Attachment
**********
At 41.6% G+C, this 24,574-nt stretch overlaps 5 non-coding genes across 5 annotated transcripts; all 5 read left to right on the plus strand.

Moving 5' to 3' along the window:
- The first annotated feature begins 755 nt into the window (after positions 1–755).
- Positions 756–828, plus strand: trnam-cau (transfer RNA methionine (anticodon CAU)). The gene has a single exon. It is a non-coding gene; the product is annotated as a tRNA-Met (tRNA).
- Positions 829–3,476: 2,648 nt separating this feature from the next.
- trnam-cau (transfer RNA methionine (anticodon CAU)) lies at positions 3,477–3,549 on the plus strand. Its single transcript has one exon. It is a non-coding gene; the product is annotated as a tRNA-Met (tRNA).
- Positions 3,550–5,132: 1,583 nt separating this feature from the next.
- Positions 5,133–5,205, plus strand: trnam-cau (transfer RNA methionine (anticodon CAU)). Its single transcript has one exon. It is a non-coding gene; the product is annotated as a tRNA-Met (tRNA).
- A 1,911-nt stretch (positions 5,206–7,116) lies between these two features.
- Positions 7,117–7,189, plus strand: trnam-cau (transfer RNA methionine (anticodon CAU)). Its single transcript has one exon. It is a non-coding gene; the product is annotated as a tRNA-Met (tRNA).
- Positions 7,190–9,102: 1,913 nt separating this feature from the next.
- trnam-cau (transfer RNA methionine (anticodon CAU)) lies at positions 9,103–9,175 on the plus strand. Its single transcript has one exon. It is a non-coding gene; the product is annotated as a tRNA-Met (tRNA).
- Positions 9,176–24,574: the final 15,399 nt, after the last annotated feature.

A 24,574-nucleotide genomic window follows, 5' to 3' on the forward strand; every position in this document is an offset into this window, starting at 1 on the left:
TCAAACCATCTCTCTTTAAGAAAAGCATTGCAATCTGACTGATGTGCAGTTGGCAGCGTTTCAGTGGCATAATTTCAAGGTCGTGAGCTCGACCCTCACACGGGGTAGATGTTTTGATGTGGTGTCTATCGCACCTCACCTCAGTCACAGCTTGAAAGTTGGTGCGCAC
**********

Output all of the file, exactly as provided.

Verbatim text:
At 41.6% G+C, this 24,574-nt stretch overlaps 5 non-coding genes across 5 annotated transcripts; all 5 read left to right on the plus strand.

Moving 5' to 3' along the window:
- The first annotated feature begins 755 nt into the window (after positions 1–755).
- Positions 756–828, plus strand: trnam-cau (transfer RNA methionine (anticodon CAU)). The gene has a single exon. It is a non-coding gene; the product is annotated as a tRNA-Met (tRNA).
- Positions 829–3,476: 2,648 nt separating this feature from the next.
- trnam-cau (transfer RNA methionine (anticodon CAU)) lies at positions 3,477–3,549 on the plus strand. Its single transcript has one exon. It is a non-coding gene; the product is annotated as a tRNA-Met (tRNA).
- Positions 3,550–5,132: 1,583 nt separating this feature from the next.
- Positions 5,133–5,205, plus strand: trnam-cau (transfer RNA methionine (anticodon CAU)). Its single transcript has one exon. It is a non-coding gene; the product is annotated as a tRNA-Met (tRNA).
- A 1,911-nt stretch (positions 5,206–7,116) lies between these two features.
- Positions 7,117–7,189, plus strand: trnam-cau (transfer RNA methionine (anticodon CAU)). Its single transcript has one exon. It is a non-coding gene; the product is annotated as a tRNA-Met (tRNA).
- Positions 7,190–9,102: 1,913 nt separating this feature from the next.
- trnam-cau (transfer RNA methionine (anticodon CAU)) lies at positions 9,103–9,175 on the plus strand. Its single transcript has one exon. It is a non-coding gene; the product is annotated as a tRNA-Met (tRNA).
- Positions 9,176–24,574: the final 15,399 nt, after the last annotated feature.

A 24,574-nucleotide genomic window follows, 5' to 3' on the forward strand; every position in this document is an offset into this window, starting at 1 on the left:
TCAAACCATCTCTCTTTAAGAAAAGCATTGCAATCTGACTGATGTGCAGTTGGCAGCGTTTCAGTGGCATAATTTCAAGGTCGTGAGCTCGACCCTCACACGGGGTAGATGTTTTGATGTGGTGTCTATCGCACCTCACCTCAGTCACAGCTTGAAAGTTGGTGCGCAC